Same around here in that no one who works here can afford to live here (in DC & immediate surrounding environs); everybody has to commute from places like Stafford County or Winchester VA, W. VA, or the farthest northern reaches of the MD/PA line – sometimes a 2-3 HOUR commute, once you hit certain points on 270 or I-95! And that’s the teachers, police, firemen, admin staffers, etc. The goddamned developers run wild building McMansions or other astronomically priced units, or yet more “business” properties, while almost half stand empty. This can be laid directly at the door of the county governments, whose greed for income outweighs what little intelligence & foresight they may have, since the more development they allow, the more services they’ll have to render, which drive up the county need for revenue, etc., combined with the greed of developers, who trash an area with acres of overpriced housing, having stripped it of whatever made it desirable to begin with, and move on – rather like the strip mining companies in West Virginia. The service people around here are all illegals, so they take over whatever affordable housing is available & live 20 or 30 to a house, in violation of all the health & safety laws & codes, so they don’t seem to have any problems finding housing, as it were. They trash the place, then move on when the owners sic the cops on them for vandalism, or the neighbors complain about the noise, violence, & drug deals that inevitably follow them.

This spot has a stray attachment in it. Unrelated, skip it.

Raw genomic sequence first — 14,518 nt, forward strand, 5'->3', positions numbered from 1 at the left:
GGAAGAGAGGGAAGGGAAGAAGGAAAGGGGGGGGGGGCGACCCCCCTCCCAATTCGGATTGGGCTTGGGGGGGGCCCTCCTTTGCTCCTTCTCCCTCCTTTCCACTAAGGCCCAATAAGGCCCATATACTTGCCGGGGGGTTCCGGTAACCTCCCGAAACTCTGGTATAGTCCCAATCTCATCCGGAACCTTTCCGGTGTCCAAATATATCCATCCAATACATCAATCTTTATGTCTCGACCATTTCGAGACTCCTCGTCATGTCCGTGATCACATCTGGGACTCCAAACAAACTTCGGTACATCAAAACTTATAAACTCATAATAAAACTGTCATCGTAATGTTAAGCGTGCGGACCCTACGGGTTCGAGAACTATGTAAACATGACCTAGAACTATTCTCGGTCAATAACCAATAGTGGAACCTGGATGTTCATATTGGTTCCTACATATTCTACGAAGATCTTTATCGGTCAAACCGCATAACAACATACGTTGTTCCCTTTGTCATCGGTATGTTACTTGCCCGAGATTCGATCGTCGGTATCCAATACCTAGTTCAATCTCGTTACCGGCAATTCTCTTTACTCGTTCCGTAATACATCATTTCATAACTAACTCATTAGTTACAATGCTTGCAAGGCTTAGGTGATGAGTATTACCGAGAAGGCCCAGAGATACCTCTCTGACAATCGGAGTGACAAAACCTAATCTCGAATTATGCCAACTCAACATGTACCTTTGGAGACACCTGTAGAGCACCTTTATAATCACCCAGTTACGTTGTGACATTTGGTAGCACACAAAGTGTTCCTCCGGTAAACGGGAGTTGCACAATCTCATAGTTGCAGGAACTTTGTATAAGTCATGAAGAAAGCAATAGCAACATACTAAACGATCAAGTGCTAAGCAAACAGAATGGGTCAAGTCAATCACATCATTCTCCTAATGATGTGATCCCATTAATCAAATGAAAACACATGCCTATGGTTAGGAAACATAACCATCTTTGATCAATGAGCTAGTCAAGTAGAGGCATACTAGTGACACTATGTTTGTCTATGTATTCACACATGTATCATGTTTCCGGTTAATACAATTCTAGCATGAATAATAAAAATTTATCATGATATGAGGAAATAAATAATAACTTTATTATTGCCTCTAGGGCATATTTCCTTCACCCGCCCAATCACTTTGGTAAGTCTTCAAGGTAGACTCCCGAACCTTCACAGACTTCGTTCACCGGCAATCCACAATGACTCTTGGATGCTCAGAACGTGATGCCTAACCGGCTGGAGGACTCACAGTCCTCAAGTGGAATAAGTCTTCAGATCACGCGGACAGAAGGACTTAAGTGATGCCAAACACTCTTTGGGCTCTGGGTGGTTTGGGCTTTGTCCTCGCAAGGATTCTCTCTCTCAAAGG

I’m surprised none of these units are rented by a “frontman” – actually around here usually a woman on the premise that the owner will figure she’s more respectable – who really represents a sort of consortium of illegals who pay her a percentage for getting them the house, etc.

  • Nancy

    Of course whenever any of the counties try to restrict or slow development, the developers squall like stuck hogs, start a huge PR campaign about how it will kill the economy (when the only economies on the line are theirs) for everyone – total BS – & pay the county council members a little more sugar to delay & delay or deep-6 it entirely. Montgomery County (MD) building permits dept. just got caught with their pants down & lots of hard evidence of being “cosy” with at least one big developer in the area who made it worth their while to look the other way while codes were ignored & McTownHouseMansions were built too close to the street (violations of fire codes, etc.), too tall, too close together, too many on too small plots, etc. I’m sure there were & are plenty more where that came from, just hasn’t been caught & exposed yet. Interestingly, it was outraged citizens who started digging & exposed it all, NOT the MSM.

  • http://www.youtube.com/watch?v=hIMW5iYFGhM D’oh

    Last bit to share on the subject, sorry for the poor quality, but all I could find, and still listenable.

    the Tao of D’oh